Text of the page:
Maybe the benefit of trying to understand what is ultimately not understandable is the exercise itself and not whatever fruits it may or may not yield. So return to the woman, who is by now standing at the door, faced with the murderer of her son, who is faced with the tormentor of his children and his wife and his own fledgling morality. The greetings of our everyday language do not fit this scene, so any verbal exchange that takes place between these two would be either its own anticlimax or too severe and contrived. Maybe it’s enough that the visual stimuli of the other confirms for both the man and woman the silent fact that forgiveness is not an option, that these exercises in empathy can only go so far before the victim has become the villain. So what is said, or that anything is said, is really less important than what we can assume the man must want to say, that he is sorry, God is he sorry, that he will forever be sorry, but that if he is to carry on any semblance of a life, the sins or mistakes or misfortunes of the father cannot and should not be inherited by his children. And the woman, again regardless of what is spoken, knows he is sorry, that she is sorry, but that the whirlwind of events must be fated, because there is no taking them back, no stopping them, that she will never be able to pass him and his family on the street and offer a wave of neighborly politeness. And of course, it doesn’t matter that none of this is said, because all of it is felt, and empathy, in this way, is totally achieved, each of them knowing the pain and suffering of the other, but so tormented by their own pain and suffering that the system of punishments that yield absolutely no rewards must continue, this continuum of suffering, continuum of inflicted pain and inflicted guilt until, when? Until forever.

So what they’ve learned and what we’ve learned is that this must run its inevitable and infinite course, which began with the image and will end with it; began with one person seeing the image and trying to find meaning, and in doing so has provided this intricate narrative, which is now coming to its end, as the man crosses the street back to his own house and sits in his car and considers his next move. Meanwhile, the woman retreats into the darkness of her house, or even the brightness of her house, having, perhaps, taken to leaving all the lights burning day and night, for what reason we can only imagine, and does not consider her next move because her next move is not something that can be considered. The open wound of her suffering bleeds the chaos encapsulated by the spastic and inarticulate movements of her sorrow-deranged body, while the man across the street feels that he has no body, only this disembodied voice in his head that reminds him of the conscience his elders told him about when he was younger, the voice in his head, both omniscient enough to be God but intimate and self-focused enough to be his own, that would supposedly guide him through life’s endless moral dilemmas, and which has absorbed his entire spirit for the fact that it will not shut off until it reaches some satisfying conclusion, which, it is becomingly abundantly clear, is not at all possible given the circumstances. After all, the structure of truth and morality is what we hope to impart to our dear children, and yet the dearness of our children somehow skews truth and morality, since they are so important, so precious, the only real truth is that we will do anything to protect them, which again leads back to the woman, leads him back into that continuum or cycle so easily that he wants nothing more than for it to end, to unravel and be exposed to a discerning outside world, where opinions can be formed, judgments made, some end met, some verdict reached.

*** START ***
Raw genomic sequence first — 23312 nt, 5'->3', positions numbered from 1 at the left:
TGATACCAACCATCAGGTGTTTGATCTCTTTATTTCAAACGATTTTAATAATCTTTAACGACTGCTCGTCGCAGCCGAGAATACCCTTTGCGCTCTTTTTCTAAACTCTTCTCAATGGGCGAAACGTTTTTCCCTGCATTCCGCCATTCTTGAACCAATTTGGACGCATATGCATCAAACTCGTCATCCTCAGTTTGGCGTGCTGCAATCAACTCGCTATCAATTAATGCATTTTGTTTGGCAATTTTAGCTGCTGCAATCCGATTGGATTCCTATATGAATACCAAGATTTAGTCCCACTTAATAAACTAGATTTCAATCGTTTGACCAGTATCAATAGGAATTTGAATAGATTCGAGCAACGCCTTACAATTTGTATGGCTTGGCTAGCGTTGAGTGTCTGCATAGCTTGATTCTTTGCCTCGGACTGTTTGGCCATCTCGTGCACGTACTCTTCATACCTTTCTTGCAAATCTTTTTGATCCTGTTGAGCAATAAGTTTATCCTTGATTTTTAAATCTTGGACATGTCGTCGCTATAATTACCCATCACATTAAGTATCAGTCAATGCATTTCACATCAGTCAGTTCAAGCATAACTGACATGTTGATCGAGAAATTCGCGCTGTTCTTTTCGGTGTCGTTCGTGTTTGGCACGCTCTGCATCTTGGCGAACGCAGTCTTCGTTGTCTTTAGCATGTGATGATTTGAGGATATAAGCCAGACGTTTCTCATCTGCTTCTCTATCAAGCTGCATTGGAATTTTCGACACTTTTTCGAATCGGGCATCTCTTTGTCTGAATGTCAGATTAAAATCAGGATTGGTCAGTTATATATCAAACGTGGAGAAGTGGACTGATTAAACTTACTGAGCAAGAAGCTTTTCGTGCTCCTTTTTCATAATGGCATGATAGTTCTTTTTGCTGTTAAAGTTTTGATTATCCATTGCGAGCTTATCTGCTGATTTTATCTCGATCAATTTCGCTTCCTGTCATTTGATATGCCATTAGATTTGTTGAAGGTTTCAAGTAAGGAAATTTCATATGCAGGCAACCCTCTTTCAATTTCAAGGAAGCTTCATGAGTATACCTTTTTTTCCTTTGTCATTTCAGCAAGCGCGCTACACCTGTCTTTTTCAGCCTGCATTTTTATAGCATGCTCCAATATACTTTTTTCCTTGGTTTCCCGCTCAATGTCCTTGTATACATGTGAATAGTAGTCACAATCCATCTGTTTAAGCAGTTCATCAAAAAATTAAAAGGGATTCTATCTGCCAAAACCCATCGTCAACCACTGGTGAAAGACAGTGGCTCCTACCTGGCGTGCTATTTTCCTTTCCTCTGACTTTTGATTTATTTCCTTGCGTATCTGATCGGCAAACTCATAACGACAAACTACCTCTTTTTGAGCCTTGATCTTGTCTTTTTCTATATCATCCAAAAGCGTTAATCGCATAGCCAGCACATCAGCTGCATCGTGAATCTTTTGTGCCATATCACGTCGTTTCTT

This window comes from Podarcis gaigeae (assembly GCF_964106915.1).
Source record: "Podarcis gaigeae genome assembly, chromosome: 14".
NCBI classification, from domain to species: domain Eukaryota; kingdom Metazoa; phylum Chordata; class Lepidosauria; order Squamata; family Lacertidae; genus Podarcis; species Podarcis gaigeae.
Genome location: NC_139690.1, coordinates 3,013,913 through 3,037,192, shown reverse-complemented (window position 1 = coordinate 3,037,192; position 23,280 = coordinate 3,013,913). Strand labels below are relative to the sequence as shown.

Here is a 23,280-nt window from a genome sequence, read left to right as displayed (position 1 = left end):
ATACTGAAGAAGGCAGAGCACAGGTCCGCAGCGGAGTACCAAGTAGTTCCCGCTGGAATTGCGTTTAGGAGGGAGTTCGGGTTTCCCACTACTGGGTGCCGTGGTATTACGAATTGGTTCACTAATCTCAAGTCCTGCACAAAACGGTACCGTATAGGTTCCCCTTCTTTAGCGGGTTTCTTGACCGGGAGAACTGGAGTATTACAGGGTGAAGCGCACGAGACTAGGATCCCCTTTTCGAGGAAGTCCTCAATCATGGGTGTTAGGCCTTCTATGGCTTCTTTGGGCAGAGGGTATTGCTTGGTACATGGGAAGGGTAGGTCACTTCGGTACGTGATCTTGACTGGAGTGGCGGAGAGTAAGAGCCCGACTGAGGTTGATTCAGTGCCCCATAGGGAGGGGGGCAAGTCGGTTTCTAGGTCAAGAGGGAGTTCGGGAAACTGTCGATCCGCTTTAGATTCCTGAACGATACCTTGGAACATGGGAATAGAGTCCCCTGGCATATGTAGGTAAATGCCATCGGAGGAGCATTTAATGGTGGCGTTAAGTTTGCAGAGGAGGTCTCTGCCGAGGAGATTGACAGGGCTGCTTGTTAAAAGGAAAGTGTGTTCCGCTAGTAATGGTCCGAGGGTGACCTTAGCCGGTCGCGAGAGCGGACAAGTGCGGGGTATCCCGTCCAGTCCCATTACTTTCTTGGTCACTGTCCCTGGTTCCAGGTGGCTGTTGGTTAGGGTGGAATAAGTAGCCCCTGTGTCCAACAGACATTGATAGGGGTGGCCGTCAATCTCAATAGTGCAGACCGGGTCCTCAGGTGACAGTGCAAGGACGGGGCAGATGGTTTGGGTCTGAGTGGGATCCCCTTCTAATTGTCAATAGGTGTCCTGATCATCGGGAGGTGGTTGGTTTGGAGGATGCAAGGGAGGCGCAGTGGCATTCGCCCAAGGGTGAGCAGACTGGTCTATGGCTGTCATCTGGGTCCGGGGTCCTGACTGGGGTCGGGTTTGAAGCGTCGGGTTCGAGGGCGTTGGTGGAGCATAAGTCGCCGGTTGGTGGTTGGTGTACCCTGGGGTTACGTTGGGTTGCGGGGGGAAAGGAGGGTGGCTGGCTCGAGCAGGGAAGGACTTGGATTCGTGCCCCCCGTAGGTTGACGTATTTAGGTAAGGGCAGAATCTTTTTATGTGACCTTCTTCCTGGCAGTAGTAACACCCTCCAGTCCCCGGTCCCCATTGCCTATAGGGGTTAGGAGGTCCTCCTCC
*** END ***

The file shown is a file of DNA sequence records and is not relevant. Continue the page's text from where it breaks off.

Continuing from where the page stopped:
So he calls a representative of the media, shows them the tapes, and brings upon this story a circus of reporters and cameras, cameras more official and technologically advanced than the one he used to record the woman. And yet, when it is brought to the screen, it is still shown in that amateur-quality video the man took, likely as a way to preserve some semblance of spontaneity and reality. It is a local story, then regional, then it is picked up by the national news-entertainment show, which finally ensures that it is, in fact, a remarkable story, a story worthy of spectacle and follow up, cameras interviewing him and his wife, but God no, not his children. And pretty soon people do have opinions, the story having now been seen and experienced by the eyes of the world. And this person in particular, the one who has written this story, understands that he/she is being asked to make a judgment, but cannot make a judgment without feeling he/she has inhabited some state of falseness to which the voice-over has led. So the story comes to life the moment he/she, as the news people predicted, sees the shoddily shot image of the woman strutting back and forth in front of her house, exposing herself, making obscene gestures to whoever will watch this outpouring of grief and anger, this natural outpouring no less vital and essential than a runny nose in winter or perspiration in heat, or the blood that oozes from an open wound, showing us that we are hurt, drawing our attention to this place of injury, this place of pain, this place that heals, must heal, for if it doesn’t what will happen next?